The third, from 10.52pm on October 29 2006, is written in SePedi: “Melawana ya go ja kuku [Rules of having sex]”. The SMS went into details “until ejaculation”.

Chuene, a married father of four, denied sending any SMSs to Bogatsu declaring his love.

Chuene allegedly made the motivation for Bogatsu’s pay rise to the ASA board in January last year without disclosing the nature of their relationship. Her salary was apparently bumped up to R15000 a month from R5000, which was in line with her position as his PA.

Angry observers say Chuene should resign, citing the Paul Wolfowitz case, where the World Bank president was forced to quit last year because of a pay deal he arranged for his girlfriend. Wolfowitz’s action was considered a violation of ethics.

The Sunday Times has been told there were early attempts to cover up the affair soon after it started in 2006, and initially it was made to look as if Bogatsu was dating a young man in the organisation.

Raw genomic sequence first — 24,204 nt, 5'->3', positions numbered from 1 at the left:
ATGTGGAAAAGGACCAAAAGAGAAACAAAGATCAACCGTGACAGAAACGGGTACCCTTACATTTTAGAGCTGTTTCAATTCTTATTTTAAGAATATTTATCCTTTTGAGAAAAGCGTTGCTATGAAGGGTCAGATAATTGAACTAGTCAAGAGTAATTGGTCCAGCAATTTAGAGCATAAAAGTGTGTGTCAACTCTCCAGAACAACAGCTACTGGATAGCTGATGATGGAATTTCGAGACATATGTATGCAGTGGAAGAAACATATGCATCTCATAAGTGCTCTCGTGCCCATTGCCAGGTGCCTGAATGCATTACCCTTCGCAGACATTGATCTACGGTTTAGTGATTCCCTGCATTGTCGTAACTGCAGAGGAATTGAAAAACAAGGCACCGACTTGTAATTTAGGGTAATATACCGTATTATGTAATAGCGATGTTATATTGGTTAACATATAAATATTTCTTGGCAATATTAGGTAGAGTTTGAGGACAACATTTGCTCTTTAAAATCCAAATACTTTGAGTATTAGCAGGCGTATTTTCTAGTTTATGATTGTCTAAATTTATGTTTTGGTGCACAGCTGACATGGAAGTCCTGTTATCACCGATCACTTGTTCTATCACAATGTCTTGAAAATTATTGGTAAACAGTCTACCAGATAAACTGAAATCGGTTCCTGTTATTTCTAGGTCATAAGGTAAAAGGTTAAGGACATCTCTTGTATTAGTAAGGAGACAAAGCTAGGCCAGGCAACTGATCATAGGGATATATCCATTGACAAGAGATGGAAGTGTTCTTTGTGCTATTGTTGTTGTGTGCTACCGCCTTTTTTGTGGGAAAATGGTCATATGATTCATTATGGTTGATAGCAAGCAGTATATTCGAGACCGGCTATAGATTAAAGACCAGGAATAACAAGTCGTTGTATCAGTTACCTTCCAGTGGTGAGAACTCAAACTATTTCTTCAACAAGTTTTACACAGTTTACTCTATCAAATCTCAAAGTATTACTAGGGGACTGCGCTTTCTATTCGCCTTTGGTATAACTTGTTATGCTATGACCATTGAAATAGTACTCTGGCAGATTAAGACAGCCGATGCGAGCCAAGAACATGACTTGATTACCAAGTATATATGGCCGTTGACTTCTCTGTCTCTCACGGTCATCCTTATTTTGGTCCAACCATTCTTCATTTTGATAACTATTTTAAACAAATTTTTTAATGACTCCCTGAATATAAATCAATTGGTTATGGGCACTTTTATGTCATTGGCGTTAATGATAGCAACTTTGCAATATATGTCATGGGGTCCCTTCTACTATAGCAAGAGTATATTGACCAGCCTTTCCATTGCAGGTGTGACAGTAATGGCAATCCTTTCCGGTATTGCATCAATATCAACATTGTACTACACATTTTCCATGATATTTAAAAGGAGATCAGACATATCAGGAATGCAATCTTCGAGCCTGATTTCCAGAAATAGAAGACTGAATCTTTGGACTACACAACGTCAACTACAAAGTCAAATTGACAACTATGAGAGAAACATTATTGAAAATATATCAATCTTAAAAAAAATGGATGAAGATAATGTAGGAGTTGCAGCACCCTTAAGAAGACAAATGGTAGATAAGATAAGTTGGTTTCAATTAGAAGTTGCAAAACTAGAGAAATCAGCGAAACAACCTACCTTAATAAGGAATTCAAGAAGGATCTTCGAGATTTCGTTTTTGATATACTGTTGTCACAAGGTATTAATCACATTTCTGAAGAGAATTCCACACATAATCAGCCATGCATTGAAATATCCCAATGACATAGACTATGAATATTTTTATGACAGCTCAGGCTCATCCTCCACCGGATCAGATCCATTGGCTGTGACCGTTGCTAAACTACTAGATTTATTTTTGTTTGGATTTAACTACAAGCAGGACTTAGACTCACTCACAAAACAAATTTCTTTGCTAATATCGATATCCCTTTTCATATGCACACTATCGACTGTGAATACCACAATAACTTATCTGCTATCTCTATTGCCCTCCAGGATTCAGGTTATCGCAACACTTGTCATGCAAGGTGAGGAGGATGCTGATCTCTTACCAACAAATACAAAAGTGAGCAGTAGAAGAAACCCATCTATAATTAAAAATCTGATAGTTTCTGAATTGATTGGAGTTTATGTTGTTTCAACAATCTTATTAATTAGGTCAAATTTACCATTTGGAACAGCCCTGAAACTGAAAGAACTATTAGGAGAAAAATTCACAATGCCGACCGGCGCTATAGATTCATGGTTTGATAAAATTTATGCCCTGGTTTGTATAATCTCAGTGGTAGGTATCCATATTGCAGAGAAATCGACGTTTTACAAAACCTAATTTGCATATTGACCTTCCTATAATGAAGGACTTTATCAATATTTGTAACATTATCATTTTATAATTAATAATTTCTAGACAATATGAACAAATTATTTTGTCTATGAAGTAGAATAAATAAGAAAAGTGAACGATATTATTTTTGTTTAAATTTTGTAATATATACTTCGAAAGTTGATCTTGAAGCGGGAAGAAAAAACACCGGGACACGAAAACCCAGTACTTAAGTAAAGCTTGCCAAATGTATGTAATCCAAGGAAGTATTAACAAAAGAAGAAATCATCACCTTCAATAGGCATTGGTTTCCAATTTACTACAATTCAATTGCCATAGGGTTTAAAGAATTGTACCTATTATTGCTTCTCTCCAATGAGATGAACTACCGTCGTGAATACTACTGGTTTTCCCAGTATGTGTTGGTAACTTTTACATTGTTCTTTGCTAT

They were protecting the boss’s girl,” said an athlete. “It (the affair) is public knowledge now. Everybody knows but they’re looking away.”

The Sunday Times has heard that at a party in Stellenbosch last year the couple cavorted openly in front of staff and officials. Chuene and Bogatsu danced together provocatively, grinding their pelvises together, and Bogatsu even licked her boss’s fingers.

Bogatsu denied that. “I have not taken any ‘dirty dancing’ lessons as yet. I don’t even suck my own fingers.”

Added Chuene: “She has not sucked my fingers. We Pedi people do not do that.”

Bogatsu has accompanied Chuene on overseas trips, notably to the 2007 World Championships in Japan and to the IAAF awards dinner in Monte Carlo late last year, but she said she had travelled “as part of my functions”.